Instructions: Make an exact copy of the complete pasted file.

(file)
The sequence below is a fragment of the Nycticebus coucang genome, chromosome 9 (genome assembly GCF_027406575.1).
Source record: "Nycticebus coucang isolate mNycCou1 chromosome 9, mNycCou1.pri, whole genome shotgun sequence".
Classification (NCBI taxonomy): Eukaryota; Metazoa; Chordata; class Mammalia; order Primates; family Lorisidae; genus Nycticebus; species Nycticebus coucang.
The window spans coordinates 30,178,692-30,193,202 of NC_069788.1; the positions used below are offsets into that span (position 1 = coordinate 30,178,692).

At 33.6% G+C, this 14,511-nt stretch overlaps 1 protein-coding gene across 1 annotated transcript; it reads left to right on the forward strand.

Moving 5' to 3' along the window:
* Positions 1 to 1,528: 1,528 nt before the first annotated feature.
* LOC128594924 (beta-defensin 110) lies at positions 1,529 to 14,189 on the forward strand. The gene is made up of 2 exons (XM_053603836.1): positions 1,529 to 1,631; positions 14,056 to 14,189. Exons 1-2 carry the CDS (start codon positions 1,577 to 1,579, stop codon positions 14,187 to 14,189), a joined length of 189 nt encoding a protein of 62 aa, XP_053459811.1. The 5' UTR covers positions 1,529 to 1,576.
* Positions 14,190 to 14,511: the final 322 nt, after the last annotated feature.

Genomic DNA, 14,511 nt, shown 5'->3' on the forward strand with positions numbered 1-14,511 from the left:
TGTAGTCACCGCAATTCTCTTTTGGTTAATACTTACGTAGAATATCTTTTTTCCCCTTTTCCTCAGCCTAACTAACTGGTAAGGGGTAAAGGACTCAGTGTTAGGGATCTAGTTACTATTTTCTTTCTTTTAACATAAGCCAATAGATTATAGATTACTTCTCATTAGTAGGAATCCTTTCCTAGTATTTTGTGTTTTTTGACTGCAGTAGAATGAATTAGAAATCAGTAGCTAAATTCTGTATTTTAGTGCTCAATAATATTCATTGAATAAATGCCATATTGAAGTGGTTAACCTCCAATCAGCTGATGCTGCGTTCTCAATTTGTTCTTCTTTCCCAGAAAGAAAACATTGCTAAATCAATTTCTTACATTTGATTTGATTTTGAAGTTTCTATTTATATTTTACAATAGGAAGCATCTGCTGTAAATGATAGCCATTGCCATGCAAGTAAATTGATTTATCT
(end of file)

The sequence below is a fragment of the Nycticebus coucang genome, chromosome 9 (genome assembly GCF_027406575.1).
Source record: "Nycticebus coucang isolate mNycCou1 chromosome 9, mNycCou1.pri, whole genome shotgun sequence".
Classification (NCBI taxonomy): Eukaryota; Metazoa; Chordata; class Mammalia; order Primates; family Lorisidae; genus Nycticebus; species Nycticebus coucang.
The window spans coordinates 30,178,692-30,193,202 of NC_069788.1; the positions used below are offsets into that span (position 1 = coordinate 30,178,692).

At 33.6% G+C, this 14,511-nt stretch overlaps 1 protein-coding gene across 1 annotated transcript; it reads left to right on the forward strand.

Moving 5' to 3' along the window:
* Positions 1 to 1,528: 1,528 nt before the first annotated feature.
* LOC128594924 (beta-defensin 110) lies at positions 1,529 to 14,189 on the forward strand. The gene is made up of 2 exons (XM_053603836.1): positions 1,529 to 1,631; positions 14,056 to 14,189. Exons 1-2 carry the CDS (start codon positions 1,577 to 1,579, stop codon positions 14,187 to 14,189), a joined length of 189 nt encoding a protein of 62 aa, XP_053459811.1. The 5' UTR covers positions 1,529 to 1,576.
* Positions 14,190 to 14,511: the final 322 nt, after the last annotated feature.

Genomic DNA, 14,511 nt, shown 5'->3' on the forward strand with positions numbered 1-14,511 from the left:
TGTAGTCACCGCAATTCTCTTTTGGTTAATACTTACGTAGAATATCTTTTTTCCCCTTTTCCTCAGCCTAACTAACTGGTAAGGGGTAAAGGACTCAGTGTTAGGGATCTAGTTACTATTTTCTTTCTTTTAACATAAGCCAATAGATTATAGATTACTTCTCATTAGTAGGAATCCTTTCCTAGTATTTTGTGTTTTTTGACTGCAGTAGAATGAATTAGAAATCAGTAGCTAAATTCTGTATTTTAGTGCTCAATAATATTCATTGAATAAATGCCATATTGAAGTGGTTAACCTCCAATCAGCTGATGCTGCGTTCTCAATTTGTTCTTCTTTCCCAGAAAGAAAACATTGCTAAATCAATTTCTTACATTTGATTTGATTTTGAAGTTTCTATTTATATTTTACAATAGGAAGCATCTGCTGTAAATGATAGCCATTGCCATGCAAGTAAATTGATTTATCT